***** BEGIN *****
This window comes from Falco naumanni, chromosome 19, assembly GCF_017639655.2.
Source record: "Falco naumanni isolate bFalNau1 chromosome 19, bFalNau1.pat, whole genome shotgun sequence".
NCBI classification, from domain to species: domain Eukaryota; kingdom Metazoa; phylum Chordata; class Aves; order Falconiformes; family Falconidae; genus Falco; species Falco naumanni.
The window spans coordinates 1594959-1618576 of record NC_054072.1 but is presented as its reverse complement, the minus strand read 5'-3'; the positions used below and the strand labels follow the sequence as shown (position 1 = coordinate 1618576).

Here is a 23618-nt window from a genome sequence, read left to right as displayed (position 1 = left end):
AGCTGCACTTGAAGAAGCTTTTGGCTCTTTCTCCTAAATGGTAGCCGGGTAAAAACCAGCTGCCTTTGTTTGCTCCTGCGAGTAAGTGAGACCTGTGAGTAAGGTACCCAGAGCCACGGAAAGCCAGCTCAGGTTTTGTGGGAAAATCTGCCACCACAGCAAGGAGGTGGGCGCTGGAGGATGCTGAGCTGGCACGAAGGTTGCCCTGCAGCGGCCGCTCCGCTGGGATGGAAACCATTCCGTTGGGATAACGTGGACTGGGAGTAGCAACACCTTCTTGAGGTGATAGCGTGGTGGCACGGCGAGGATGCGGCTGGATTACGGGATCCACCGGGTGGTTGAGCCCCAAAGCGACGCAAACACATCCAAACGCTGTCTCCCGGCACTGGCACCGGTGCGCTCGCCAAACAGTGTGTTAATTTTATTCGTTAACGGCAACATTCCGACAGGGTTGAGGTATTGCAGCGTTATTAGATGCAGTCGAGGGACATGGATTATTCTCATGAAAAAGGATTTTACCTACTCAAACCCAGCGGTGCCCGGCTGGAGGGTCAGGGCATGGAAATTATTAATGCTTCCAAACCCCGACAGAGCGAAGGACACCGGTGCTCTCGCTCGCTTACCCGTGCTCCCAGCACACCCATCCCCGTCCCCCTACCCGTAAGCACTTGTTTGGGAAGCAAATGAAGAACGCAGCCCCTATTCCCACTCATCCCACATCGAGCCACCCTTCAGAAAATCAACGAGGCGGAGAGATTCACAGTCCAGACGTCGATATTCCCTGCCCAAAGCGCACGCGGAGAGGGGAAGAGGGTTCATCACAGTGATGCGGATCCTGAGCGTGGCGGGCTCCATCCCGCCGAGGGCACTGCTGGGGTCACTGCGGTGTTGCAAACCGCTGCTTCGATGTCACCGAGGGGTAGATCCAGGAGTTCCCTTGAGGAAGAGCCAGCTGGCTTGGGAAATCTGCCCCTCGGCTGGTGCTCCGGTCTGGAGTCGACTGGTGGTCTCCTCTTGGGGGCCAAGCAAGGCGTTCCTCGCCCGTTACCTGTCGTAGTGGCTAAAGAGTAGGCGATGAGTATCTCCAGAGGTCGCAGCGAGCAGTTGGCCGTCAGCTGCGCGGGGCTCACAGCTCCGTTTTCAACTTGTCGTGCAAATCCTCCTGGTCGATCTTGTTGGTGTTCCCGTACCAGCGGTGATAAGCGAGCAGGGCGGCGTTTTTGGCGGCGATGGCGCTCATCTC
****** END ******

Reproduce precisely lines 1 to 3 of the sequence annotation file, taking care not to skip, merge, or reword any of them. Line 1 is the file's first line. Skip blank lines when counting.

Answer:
This window comes from Falco naumanni, chromosome 19, assembly GCF_017639655.2.
Source record: "Falco naumanni isolate bFalNau1 chromosome 19, bFalNau1.pat, whole genome shotgun sequence".
NCBI classification, from domain to species: domain Eukaryota; kingdom Metazoa; phylum Chordata; class Aves; order Falconiformes; family Falconidae; genus Falco; species Falco naumanni.